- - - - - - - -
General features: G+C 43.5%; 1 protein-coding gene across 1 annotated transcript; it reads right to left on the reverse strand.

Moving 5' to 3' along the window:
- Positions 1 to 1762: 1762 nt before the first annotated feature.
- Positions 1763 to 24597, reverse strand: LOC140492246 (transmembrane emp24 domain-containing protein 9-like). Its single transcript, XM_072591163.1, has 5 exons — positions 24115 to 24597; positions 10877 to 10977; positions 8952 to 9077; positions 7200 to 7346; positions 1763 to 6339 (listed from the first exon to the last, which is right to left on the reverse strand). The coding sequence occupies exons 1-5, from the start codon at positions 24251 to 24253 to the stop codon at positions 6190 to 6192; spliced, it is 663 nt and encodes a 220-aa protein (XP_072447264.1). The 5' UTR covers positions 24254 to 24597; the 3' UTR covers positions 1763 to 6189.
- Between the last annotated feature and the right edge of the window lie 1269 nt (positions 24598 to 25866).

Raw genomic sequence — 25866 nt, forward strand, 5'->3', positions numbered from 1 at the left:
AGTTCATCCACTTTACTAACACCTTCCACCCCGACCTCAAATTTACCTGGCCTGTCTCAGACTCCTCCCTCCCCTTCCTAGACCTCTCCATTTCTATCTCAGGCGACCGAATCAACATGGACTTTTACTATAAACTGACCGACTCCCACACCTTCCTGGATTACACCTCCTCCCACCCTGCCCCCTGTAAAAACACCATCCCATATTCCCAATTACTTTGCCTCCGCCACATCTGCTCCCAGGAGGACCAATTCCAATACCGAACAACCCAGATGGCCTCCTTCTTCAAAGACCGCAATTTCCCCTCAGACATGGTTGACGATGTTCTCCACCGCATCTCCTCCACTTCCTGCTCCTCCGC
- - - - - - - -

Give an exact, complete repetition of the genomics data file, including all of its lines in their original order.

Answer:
General features: G+C 43.5%; 1 protein-coding gene across 1 annotated transcript; it reads right to left on the reverse strand.

Moving 5' to 3' along the window:
- Positions 1 to 1762: 1762 nt before the first annotated feature.
- Positions 1763 to 24597, reverse strand: LOC140492246 (transmembrane emp24 domain-containing protein 9-like). Its single transcript, XM_072591163.1, has 5 exons — positions 24115 to 24597; positions 10877 to 10977; positions 8952 to 9077; positions 7200 to 7346; positions 1763 to 6339 (listed from the first exon to the last, which is right to left on the reverse strand). The coding sequence occupies exons 1-5, from the start codon at positions 24251 to 24253 to the stop codon at positions 6190 to 6192; spliced, it is 663 nt and encodes a 220-aa protein (XP_072447264.1). The 5' UTR covers positions 24254 to 24597; the 3' UTR covers positions 1763 to 6189.
- Between the last annotated feature and the right edge of the window lie 1269 nt (positions 24598 to 25866).

Raw genomic sequence — 25866 nt, forward strand, 5'->3', positions numbered from 1 at the left:
AGTTCATCCACTTTACTAACACCTTCCACCCCGACCTCAAATTTACCTGGCCTGTCTCAGACTCCTCCCTCCCCTTCCTAGACCTCTCCATTTCTATCTCAGGCGACCGAATCAACATGGACTTTTACTATAAACTGACCGACTCCCACACCTTCCTGGATTACACCTCCTCCCACCCTGCCCCCTGTAAAAACACCATCCCATATTCCCAATTACTTTGCCTCCGCCACATCTGCTCCCAGGAGGACCAATTCCAATACCGAACAACCCAGATGGCCTCCTTCTTCAAAGACCGCAATTTCCCCTCAGACATGGTTGACGATGTTCTCCACCGCATCTCCTCCACTTCCTGCTCCTCCGC